Missed a mortgage repayment
Missing a repayment, not the end of the
You might think that missing a mortgage repayment is a pretty
bad situation. But the good news is that it's not the end of the
world and you do have options. By acting fast, you can get your
mortgage payments back on track.
Here are some simple things you can do to get a recovery plan in
Contact your lender
If you miss a mortgage repayment, the first thing to do is
contact your lender. Your lender must assess and respond to your
Explain to your lender:
- Why you missed a repayment
- How you plan to catch up (can you find the money now or pay
back what you owe over the next few months?)
- What they can do to help you get back on track
Video: The Da Silvas miss a mortgage repayment
Mortgage help - talk to creditors video
When Ernesto Da Silva loses his job he misses a repayment on his
Find out how he and his wife decide to talk to their lender
about their situation.
Get over the fear factor
Most people find it stressful and embarrassing to talk with
their lender about why they missed a mortgage repayment. But
remember, getting into financial difficulty is something that could
happen to anyone. Taking action quickly means you can stop a small
problem from becoming a big one.
The money you owe is called 'arrears'. This is the term your
lender is likely to use when speaking to you.
Create a budget
If you have missed a mortgage repayment, getting a clear picture
of where your money is going will help you to better manage your
Set up your budget to make sure your money goes
where you want it to.
For more tips see how to do a budget.
Here are your options if you have missed a mortgage
Bring your repayments up to date
Do this if you can find the money or sell some assets to raise the money.
Before you come to a new agreement with your lender, be
realistic about what repayments you can afford.
Change the terms of your loan
If you think your problems are short term and can be sorted out
in 3 months, your lender can help you by changing the terms of your
loan. You can ask them to temporarily reduce your repayments or
delay your repayments. This is called a hardship
If your problems are long term and your circumstances don't look
like they will change, you may need to consider selling your home. See behind on your mortgage for the
steps the lender can take.
If you are not happy with your lender's response you can ask to
speak to their internal complaints section.
Talk to the Ombudsman
If you are still not satisfied with the lender's decision you
can contact a free external dispute resolution scheme. Your lender
must tell you which one of these two schemes it belongs to: Financial Ombudsman
Service (FOS) - 1800 367 287 or Credit and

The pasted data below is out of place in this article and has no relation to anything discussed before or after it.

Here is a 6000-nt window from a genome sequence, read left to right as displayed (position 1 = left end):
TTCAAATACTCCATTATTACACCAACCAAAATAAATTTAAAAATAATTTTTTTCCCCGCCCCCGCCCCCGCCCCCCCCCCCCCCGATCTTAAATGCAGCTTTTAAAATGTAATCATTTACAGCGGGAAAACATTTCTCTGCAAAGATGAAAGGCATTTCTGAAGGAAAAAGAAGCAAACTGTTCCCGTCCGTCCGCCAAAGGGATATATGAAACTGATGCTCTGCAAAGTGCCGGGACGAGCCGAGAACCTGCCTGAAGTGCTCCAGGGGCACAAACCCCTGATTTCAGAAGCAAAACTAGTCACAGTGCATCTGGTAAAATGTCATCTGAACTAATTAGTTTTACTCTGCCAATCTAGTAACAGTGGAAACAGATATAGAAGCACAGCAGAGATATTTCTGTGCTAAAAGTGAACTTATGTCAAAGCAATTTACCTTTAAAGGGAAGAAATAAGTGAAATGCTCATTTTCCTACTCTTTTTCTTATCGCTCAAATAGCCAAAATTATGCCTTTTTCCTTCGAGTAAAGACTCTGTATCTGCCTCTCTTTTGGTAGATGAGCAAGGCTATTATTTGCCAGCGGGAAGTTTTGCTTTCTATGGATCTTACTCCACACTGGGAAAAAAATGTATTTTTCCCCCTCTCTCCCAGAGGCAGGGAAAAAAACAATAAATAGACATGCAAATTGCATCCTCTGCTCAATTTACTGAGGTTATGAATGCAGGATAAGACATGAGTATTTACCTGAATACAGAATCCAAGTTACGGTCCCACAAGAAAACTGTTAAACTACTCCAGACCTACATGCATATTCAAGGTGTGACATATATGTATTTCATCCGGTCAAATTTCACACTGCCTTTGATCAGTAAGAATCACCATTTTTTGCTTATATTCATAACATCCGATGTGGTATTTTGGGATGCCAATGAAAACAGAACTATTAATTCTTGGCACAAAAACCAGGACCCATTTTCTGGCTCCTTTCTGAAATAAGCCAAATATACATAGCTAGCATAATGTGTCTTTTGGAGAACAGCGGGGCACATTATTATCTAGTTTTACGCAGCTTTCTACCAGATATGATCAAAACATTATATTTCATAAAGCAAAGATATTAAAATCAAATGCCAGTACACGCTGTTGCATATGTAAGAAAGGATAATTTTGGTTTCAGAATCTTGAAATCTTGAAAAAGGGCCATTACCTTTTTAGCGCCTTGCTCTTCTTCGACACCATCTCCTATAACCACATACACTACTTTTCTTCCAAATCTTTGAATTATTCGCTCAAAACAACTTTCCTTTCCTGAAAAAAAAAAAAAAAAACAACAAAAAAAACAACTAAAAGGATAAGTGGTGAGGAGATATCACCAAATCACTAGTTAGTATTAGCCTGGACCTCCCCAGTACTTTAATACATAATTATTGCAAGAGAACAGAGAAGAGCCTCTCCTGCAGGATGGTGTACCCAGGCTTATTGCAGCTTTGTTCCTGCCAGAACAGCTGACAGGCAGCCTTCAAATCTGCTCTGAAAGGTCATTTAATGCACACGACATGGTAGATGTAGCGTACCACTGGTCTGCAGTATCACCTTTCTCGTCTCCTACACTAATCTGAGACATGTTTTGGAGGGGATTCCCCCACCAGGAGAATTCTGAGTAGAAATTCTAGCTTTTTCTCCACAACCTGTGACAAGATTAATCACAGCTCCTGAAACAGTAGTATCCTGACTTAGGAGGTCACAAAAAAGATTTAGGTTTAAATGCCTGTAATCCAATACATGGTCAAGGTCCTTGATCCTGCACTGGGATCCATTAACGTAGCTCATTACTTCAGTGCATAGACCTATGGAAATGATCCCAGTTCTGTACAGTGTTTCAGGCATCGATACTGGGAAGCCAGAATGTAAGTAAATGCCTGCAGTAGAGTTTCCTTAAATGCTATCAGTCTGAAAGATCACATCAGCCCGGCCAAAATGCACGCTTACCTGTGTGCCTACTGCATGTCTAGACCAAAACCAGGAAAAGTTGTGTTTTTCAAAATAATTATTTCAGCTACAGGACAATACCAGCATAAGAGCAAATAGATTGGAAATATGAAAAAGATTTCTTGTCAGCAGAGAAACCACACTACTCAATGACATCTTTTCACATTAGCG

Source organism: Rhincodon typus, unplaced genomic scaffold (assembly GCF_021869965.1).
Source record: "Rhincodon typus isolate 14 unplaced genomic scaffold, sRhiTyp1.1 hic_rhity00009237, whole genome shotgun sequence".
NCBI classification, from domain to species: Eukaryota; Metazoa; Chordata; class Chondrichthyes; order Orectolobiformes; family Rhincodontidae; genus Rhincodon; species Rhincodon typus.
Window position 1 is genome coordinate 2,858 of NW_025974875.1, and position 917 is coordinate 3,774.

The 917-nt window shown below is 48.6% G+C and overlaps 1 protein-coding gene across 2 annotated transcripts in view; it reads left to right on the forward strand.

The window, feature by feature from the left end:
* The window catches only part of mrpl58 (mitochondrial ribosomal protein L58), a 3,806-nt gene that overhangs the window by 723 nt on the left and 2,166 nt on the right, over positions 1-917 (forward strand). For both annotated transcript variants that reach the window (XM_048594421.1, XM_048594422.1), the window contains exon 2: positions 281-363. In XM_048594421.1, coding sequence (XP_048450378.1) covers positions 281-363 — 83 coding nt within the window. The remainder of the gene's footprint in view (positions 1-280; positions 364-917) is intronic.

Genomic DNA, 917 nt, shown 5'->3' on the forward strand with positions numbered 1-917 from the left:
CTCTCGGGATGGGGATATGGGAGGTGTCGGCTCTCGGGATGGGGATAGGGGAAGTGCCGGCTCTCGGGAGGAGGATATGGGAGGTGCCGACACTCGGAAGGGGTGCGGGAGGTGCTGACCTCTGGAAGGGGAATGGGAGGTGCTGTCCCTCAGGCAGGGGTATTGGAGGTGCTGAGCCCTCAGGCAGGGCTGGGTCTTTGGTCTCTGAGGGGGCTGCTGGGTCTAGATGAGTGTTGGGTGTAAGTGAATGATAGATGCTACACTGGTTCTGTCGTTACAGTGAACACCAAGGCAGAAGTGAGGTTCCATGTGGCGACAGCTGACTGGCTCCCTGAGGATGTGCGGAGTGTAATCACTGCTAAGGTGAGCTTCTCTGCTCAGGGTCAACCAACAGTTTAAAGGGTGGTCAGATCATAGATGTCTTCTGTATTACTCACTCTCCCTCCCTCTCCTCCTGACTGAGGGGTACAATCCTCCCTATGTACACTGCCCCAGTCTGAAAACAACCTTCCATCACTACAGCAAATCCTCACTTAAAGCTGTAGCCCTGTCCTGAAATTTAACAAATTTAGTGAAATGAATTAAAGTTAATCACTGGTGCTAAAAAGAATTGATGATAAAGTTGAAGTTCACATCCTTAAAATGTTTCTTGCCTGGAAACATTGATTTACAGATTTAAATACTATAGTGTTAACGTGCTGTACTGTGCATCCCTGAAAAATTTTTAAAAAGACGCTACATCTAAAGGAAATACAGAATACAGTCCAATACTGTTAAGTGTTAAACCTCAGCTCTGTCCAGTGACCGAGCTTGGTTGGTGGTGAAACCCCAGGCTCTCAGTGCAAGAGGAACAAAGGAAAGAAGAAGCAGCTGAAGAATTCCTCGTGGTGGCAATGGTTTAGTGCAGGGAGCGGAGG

Investments Ombudsman (CIO) - 1800 138 422.
Claim on your insurance
If you took out unemployment, accident or sickness insurance
when you got your loan, you may be able to claim on that insurance.
Check out your policy or call your insurer to see if your policy
covers your current circumstances.
If you have other personal loans or credit card debts and you
can't pay them, contact your credit providers to
negotiate a payment plan.
Get help from utility billers
If you are having trouble paying your water, phone, gas or
electricity bills and this is affecting your ability to pay your
mortgage, contact your utility providers. See if you can negotiate
a better repayment arrangement with them. See dealing
with utility bills.
Sell your home and buy a cheaper
one or renting
If your repayments are no longer affordable, you may have to
seriously consider selling your home and downsizing or renting. Of
course this will take time to arrange, so you will still need to
negotiate a plan with your lender about how you intend to manage
this. This decision is one that requires careful thought and
planning, so make sure you take stock of the options and seek
See our case study on equity
stripping on the pitfalls to avoid.
Ask for help
Need more help? If you are unsure what to do or are having
trouble negotiating with your lender, you can get free,
confidential help from a financial counsellor.
Things to avoid
If you start to struggle with your mortgage, there are some
strategies that could make your situation worse. Try to avoid:
- Borrowing more money or using your credit
cards - If your existing loan is already unaffordable, you
don't want to get yourself deeper into debt. See trouble with
- Borrowing from family and friends - While this
may work for some people, it can add to your debts plus you'll have
the social pressure of owing money to your loved ones. See loans involving family
- Refinancing or consolidating your debts - If
you are thinking about rolling all your loans into one, know the
risks involved and watch out for hidden costs. See consolidating and
- Switching home loans - Be aware that it may
take some time for you to recoup the costs of switching. See switching
- Accessing your super - You can only do this in
limited circumstances. This is a last resort and should only be
considered if it will save your home See getting super early.
If you have missed a repayment, it is
important to think further than just the next repayment. Put a plan
in place straight away so that you can afford your bills and get
back on track.
Last updated: 03 Apr 2018